Table of Contents

VOLUME XII.6 November + December 2005

  • In this issue
    • In this issue

      Jonathan Arnowitz, Elizabeth Dykstra-Erickson

      As the end of the year approaches we reflect back on our past issues and future concepts. In place of a special section for this issue, we’re pleased to offer a year-end assortment of feature articles along with our regular columnists and departments. Antti Oulasvirta illustrates some of the salient…

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  • Fresh: rant
    • The misapplication of professional opinion

      Jonathan Arnowitz, Elizabeth Dykstra-Erickson

      "This design isn’t simple." "This design isn’t consistent." How many times have we heard these design complaints? Engineers and marketing managers have heard us squawking about heuristics and they’ve finally found their dictionaries and are squawking back! Resist being bound to oversimplified rules! They are not just parroting our beloved…

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  • Fresh: ok/cancel
    • Web services panacea

      Tom Chi, Kevin Cheng

      "This design isn’t simple." "This design isn’t consistent." How many times have we heard these design complaints? Engineers and marketing managers have heard us squawking about heuristics and they’ve finally found their dictionaries and are squawking back! Resist being bound to oversimplified rules! They are not just parroting our beloved…

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  • Fresh: ask Doctor Usability
    • Is the there there?

      Dr. Usability

      Dear Dr. Usability, I am looking for some further training. I have been practicing HCI for over five years now and I would like to do something to keep up in my field. I am at a loss what to do. There seem to be a lot of conferences, and…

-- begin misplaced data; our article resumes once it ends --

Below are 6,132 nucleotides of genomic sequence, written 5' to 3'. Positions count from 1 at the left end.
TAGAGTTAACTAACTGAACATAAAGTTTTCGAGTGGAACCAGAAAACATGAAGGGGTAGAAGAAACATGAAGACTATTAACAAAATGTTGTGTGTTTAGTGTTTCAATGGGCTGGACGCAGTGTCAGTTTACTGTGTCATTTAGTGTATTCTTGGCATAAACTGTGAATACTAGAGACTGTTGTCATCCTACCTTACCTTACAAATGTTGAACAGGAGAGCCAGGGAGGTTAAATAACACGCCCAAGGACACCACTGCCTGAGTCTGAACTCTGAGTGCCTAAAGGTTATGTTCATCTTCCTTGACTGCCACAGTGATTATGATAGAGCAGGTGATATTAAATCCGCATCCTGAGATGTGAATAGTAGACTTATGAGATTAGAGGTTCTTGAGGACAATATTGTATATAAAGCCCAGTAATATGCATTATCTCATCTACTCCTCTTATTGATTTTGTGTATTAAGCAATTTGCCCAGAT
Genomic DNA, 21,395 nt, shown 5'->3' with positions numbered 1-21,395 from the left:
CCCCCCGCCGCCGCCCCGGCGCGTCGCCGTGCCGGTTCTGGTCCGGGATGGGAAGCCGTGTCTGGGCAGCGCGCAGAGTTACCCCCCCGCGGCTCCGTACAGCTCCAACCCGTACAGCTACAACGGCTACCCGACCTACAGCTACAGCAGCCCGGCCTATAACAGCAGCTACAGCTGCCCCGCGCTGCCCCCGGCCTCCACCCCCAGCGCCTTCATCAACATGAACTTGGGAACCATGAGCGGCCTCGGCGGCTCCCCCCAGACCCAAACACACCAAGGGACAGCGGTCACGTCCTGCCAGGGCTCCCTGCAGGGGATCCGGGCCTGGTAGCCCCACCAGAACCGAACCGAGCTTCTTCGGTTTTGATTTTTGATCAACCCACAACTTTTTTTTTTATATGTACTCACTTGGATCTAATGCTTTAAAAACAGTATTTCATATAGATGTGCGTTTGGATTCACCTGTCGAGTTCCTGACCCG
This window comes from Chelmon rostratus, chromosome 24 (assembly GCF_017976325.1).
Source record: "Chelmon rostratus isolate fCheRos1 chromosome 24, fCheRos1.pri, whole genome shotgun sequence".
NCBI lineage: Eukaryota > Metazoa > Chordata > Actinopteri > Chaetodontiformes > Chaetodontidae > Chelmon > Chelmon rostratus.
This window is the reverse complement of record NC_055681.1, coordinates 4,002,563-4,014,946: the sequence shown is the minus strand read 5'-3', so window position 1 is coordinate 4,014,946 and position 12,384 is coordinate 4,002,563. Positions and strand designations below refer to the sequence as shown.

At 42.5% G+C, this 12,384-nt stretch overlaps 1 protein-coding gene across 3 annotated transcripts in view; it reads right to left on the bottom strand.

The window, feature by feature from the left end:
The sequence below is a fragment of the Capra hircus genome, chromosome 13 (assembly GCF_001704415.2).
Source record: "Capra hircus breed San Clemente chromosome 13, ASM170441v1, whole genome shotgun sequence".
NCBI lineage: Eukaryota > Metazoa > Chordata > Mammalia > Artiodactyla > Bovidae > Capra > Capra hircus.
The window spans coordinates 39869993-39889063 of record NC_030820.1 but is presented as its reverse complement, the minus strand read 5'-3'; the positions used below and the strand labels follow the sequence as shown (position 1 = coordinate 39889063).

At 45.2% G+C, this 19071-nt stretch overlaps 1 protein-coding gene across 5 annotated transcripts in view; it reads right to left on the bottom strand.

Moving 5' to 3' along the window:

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  • Fresh: pushing the envelope
    • Taking UX offshore

      Fred Sampson

      When I first took notice of the noise around offshoring (offshore outsourcing), I wasn’t certain what to make of it. As an officer in a local chapter of the Society for Technical Communication (STC), I knew the topic was gaining traction among members of my profession, and that some folks…

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  • Fresh: mailbag
    • Letters to the editor

      Jonathan Arnowitz, Elizabeth Dykstra-Erickson

      Avoiding the Next Schism The September/October issue carried a letter from Bill Buxton criticizing our Business column "Avoiding the Next Schism" (March/April). Bill said he did "not recognize anything in the article that reflects any design process" that he had ever encountered. He acknowledged that this was "not surprising because…

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  • Practice: connections
    • Designers and the age of fear

      John Thackara

      Outside Baghdad, and almost everywhere one might travel in the world, the risk of being killed in a road accident greatly exceeds the risk of being killed by a terrorist. John Adams, a leading academic expert on risk, points out that the death toll from the London bombings represents six…

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  • Fresh
    • Piloting through the maze

      William Buxton

      It always drives me nuts when ideas are rejected for reasons other than their merit. One common example is when an idea is skewered because someone pipes up and says, "That’s already been done." For me, this "argument" holds no water at all. In fact, I take it for granted…

    • CHI 2006

      Gary Olson, Dennis Wixon

      Many things about the CHI conference work very well, e.g., about 90 percent of attendees report that CHI was worth the time and money. Over the years the papers program has served the research community very well. Attendance took a drop in 2002 after 9/11 and the dot-com meltdown. However…

    • Policy at the interface

      Jonathan Lazar, Jeff Johnson, Harry Hochheiser

      Designing user interfaces to technology is a political act. It is political because it influences—sometimes even determines—what people can and cannot do. For example, since the days of Mosaic, Web browsers have included an option for viewing the HTML source for a Web page. Including this feature was arguably a…

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  • Practice: whiteboard
    • Small world, water coolers, and the challenge of remote collaboration

      Lada Gorlenko